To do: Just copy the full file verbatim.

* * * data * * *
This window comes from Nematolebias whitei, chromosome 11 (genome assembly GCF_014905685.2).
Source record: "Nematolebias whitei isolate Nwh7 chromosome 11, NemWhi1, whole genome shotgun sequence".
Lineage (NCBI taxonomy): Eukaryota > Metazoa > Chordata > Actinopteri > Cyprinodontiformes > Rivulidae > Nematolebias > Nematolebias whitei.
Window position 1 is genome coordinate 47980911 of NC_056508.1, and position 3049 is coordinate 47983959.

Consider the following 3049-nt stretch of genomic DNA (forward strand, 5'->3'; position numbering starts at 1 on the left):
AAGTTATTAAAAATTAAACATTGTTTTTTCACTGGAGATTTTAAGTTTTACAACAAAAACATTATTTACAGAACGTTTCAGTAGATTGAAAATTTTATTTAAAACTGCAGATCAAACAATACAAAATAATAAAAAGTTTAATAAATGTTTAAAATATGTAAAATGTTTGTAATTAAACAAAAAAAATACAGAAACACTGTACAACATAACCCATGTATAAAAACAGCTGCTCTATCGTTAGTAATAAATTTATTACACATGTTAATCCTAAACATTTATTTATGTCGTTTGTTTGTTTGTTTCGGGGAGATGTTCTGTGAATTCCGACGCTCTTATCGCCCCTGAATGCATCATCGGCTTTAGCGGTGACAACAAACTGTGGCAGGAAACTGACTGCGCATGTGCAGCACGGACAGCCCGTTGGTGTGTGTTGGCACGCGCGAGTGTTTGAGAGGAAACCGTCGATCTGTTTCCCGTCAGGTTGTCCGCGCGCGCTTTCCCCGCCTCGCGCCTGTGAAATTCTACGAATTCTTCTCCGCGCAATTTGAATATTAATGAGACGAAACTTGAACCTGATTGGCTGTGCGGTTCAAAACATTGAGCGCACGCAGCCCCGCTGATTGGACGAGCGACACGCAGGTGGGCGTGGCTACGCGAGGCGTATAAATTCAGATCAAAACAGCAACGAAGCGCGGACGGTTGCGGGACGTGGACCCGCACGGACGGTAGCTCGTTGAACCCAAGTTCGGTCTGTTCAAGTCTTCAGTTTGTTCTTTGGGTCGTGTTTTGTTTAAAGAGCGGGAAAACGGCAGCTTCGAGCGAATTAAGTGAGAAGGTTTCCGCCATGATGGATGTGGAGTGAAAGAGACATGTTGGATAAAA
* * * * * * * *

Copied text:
This window comes from Nematolebias whitei, chromosome 11 (genome assembly GCF_014905685.2).
Source record: "Nematolebias whitei isolate Nwh7 chromosome 11, NemWhi1, whole genome shotgun sequence".
Lineage (NCBI taxonomy): Eukaryota > Metazoa > Chordata > Actinopteri > Cyprinodontiformes > Rivulidae > Nematolebias > Nematolebias whitei.
Window position 1 is genome coordinate 47980911 of NC_056508.1, and position 3049 is coordinate 47983959.

Consider the following 3049-nt stretch of genomic DNA (forward strand, 5'->3'; position numbering starts at 1 on the left):
AAGTTATTAAAAATTAAACATTGTTTTTTCACTGGAGATTTTAAGTTTTACAACAAAAACATTATTTACAGAACGTTTCAGTAGATTGAAAATTTTATTTAAAACTGCAGATCAAACAATACAAAATAATAAAAAGTTTAATAAATGTTTAAAATATGTAAAATGTTTGTAATTAAACAAAAAAAATACAGAAACACTGTACAACATAACCCATGTATAAAAACAGCTGCTCTATCGTTAGTAATAAATTTATTACACATGTTAATCCTAAACATTTATTTATGTCGTTTGTTTGTTTGTTTCGGGGAGATGTTCTGTGAATTCCGACGCTCTTATCGCCCCTGAATGCATCATCGGCTTTAGCGGTGACAACAAACTGTGGCAGGAAACTGACTGCGCATGTGCAGCACGGACAGCCCGTTGGTGTGTGTTGGCACGCGCGAGTGTTTGAGAGGAAACCGTCGATCTGTTTCCCGTCAGGTTGTCCGCGCGCGCTTTCCCCGCCTCGCGCCTGTGAAATTCTACGAATTCTTCTCCGCGCAATTTGAATATTAATGAGACGAAACTTGAACCTGATTGGCTGTGCGGTTCAAAACATTGAGCGCACGCAGCCCCGCTGATTGGACGAGCGACACGCAGGTGGGCGTGGCTACGCGAGGCGTATAAATTCAGATCAAAACAGCAACGAAGCGCGGACGGTTGCGGGACGTGGACCCGCACGGACGGTAGCTCGTTGAACCCAAGTTCGGTCTGTTCAAGTCTTCAGTTTGTTCTTTGGGTCGTGTTTTGTTTAAAGAGCGGGAAAACGGCAGCTTCGAGCGAATTAAGTGAGAAGGTTTCCGCCATGATGGATGTGGAGTGAAAGAGACATGTTGGATAAAA